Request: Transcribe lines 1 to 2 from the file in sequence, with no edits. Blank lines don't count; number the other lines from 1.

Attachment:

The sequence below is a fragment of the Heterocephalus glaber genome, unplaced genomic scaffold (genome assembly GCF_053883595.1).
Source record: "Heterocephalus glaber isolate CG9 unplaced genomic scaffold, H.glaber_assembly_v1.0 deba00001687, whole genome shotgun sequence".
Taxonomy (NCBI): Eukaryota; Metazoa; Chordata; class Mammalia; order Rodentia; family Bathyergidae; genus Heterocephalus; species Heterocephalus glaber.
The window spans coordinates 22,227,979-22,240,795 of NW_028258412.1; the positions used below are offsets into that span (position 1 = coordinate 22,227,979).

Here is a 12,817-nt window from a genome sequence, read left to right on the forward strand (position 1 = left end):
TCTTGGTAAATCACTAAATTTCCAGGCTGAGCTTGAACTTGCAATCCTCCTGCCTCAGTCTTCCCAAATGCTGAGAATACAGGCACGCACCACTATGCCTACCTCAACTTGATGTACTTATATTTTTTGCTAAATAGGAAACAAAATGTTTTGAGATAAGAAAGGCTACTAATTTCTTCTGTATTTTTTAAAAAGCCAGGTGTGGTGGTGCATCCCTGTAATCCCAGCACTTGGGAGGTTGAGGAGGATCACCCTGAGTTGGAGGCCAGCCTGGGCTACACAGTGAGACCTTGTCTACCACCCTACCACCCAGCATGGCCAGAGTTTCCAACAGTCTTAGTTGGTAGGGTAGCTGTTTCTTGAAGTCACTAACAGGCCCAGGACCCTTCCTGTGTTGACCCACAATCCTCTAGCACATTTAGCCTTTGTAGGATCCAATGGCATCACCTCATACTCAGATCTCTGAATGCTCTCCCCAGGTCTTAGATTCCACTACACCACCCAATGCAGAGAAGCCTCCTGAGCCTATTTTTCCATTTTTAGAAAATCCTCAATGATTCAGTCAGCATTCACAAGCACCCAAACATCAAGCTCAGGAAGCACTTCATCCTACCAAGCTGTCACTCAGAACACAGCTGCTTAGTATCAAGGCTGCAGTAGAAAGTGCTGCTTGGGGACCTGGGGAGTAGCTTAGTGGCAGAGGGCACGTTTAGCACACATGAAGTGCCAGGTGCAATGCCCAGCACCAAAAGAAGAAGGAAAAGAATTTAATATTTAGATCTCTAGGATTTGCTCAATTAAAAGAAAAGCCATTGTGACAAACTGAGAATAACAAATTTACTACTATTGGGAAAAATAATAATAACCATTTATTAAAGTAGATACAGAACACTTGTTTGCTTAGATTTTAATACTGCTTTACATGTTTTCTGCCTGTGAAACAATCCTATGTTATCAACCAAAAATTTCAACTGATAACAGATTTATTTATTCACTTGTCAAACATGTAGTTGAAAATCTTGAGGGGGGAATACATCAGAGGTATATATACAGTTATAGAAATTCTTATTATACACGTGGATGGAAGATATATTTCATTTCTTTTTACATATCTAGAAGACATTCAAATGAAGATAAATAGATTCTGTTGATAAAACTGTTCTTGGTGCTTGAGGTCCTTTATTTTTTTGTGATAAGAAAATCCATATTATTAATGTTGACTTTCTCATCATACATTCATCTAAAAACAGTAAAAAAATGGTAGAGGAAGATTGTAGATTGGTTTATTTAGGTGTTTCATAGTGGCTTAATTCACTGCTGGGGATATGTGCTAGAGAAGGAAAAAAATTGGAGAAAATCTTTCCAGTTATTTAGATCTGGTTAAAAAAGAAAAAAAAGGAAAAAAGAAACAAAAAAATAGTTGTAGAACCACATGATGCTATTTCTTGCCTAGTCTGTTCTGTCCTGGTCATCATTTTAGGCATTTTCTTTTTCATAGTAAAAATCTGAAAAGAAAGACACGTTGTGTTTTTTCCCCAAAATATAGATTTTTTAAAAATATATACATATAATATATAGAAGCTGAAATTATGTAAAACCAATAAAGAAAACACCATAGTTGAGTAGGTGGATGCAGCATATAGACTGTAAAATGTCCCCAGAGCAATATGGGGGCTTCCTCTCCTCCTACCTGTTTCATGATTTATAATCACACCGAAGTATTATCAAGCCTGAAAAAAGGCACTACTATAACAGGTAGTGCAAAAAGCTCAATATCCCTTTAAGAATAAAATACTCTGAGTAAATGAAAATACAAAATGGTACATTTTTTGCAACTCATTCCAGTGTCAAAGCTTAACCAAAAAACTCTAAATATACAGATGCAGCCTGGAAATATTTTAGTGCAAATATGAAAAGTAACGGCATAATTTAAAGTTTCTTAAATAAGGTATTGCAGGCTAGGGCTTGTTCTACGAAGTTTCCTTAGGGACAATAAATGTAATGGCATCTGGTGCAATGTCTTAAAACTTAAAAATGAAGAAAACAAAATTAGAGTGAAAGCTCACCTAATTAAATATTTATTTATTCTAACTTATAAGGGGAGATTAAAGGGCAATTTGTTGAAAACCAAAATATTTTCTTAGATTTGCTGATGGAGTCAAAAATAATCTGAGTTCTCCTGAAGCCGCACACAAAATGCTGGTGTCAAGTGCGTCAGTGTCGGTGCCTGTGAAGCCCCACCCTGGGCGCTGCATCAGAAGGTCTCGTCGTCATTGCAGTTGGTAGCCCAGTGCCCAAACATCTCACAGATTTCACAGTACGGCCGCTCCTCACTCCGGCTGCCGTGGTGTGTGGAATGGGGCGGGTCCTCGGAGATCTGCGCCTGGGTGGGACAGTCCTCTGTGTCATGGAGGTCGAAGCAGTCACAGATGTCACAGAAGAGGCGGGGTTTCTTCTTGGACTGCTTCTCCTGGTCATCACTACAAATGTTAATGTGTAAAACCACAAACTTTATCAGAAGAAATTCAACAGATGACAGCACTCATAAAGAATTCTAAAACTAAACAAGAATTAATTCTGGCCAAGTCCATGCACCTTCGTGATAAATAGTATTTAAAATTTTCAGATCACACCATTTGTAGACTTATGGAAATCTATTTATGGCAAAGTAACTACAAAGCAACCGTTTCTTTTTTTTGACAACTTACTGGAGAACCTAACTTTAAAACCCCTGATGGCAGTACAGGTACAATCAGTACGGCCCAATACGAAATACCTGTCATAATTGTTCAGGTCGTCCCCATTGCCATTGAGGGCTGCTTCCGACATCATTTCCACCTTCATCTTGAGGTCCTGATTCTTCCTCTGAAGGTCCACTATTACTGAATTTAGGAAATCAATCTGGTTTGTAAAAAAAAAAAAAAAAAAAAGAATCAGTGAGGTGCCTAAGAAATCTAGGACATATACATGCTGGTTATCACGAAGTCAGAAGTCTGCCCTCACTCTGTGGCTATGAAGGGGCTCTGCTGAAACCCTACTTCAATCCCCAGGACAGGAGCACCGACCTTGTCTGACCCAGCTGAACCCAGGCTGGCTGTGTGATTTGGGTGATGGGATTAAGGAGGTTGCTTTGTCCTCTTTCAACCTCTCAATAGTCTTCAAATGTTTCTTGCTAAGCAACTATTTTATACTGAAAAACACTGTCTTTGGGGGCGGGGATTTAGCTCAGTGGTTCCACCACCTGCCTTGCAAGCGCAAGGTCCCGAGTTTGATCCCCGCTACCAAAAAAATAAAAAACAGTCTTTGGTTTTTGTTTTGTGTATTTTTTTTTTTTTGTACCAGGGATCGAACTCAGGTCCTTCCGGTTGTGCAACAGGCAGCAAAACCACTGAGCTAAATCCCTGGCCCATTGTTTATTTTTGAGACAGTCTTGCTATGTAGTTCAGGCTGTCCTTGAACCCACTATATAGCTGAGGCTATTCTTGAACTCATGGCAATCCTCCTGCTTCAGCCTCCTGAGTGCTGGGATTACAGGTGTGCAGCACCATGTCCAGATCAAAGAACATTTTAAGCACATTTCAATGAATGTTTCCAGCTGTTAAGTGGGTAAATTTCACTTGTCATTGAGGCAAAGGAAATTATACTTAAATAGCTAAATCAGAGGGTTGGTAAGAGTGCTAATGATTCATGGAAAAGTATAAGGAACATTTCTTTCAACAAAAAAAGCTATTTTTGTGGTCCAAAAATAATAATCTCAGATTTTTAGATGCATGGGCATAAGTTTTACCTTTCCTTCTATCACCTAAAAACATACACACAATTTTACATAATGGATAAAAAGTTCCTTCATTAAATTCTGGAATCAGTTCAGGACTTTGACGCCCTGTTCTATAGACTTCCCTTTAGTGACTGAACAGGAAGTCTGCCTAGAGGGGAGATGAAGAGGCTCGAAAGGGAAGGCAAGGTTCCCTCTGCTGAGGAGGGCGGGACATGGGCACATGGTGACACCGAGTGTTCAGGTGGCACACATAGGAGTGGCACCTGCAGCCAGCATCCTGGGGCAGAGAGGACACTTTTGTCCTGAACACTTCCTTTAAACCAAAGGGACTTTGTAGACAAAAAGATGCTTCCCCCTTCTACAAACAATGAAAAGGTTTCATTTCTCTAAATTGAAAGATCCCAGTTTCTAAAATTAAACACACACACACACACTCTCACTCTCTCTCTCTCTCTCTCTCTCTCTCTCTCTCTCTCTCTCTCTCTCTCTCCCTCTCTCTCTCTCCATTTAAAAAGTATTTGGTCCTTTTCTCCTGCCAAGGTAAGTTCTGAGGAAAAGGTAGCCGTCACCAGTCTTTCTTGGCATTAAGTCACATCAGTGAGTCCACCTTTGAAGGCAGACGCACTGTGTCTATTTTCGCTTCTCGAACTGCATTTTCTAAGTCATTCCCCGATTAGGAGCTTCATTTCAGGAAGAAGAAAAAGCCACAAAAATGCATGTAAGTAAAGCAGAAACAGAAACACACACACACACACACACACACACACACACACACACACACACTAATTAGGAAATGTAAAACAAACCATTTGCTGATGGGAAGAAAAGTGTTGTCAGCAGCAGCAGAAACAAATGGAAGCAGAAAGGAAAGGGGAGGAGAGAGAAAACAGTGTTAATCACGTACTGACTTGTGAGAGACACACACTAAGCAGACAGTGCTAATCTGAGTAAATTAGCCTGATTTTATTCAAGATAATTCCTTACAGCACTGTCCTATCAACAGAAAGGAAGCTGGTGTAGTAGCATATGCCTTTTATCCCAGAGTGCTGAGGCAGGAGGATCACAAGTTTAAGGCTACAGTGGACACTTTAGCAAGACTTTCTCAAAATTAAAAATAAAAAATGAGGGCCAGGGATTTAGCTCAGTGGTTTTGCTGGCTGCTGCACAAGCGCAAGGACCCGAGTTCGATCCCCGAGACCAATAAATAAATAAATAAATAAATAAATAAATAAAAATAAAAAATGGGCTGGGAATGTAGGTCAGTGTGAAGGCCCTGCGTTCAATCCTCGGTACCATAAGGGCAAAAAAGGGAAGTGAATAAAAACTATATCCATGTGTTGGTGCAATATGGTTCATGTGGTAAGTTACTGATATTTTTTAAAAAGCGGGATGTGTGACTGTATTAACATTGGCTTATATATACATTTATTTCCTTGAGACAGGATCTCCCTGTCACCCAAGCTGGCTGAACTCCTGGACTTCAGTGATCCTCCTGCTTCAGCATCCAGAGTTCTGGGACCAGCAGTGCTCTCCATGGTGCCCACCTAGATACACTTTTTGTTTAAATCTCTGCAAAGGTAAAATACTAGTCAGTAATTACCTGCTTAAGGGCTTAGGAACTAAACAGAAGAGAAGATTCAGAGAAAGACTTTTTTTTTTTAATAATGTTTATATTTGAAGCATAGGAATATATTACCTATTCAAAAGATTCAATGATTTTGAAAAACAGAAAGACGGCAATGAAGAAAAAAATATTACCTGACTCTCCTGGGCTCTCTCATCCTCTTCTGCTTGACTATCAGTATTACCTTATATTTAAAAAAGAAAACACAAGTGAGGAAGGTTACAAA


The sequence below is a fragment of the Heterocephalus glaber genome, unplaced genomic scaffold (genome assembly GCF_053883595.1).
Source record: "Heterocephalus glaber isolate CG9 unplaced genomic scaffold, H.glaber_assembly_v1.0 deba00001687, whole genome shotgun sequence".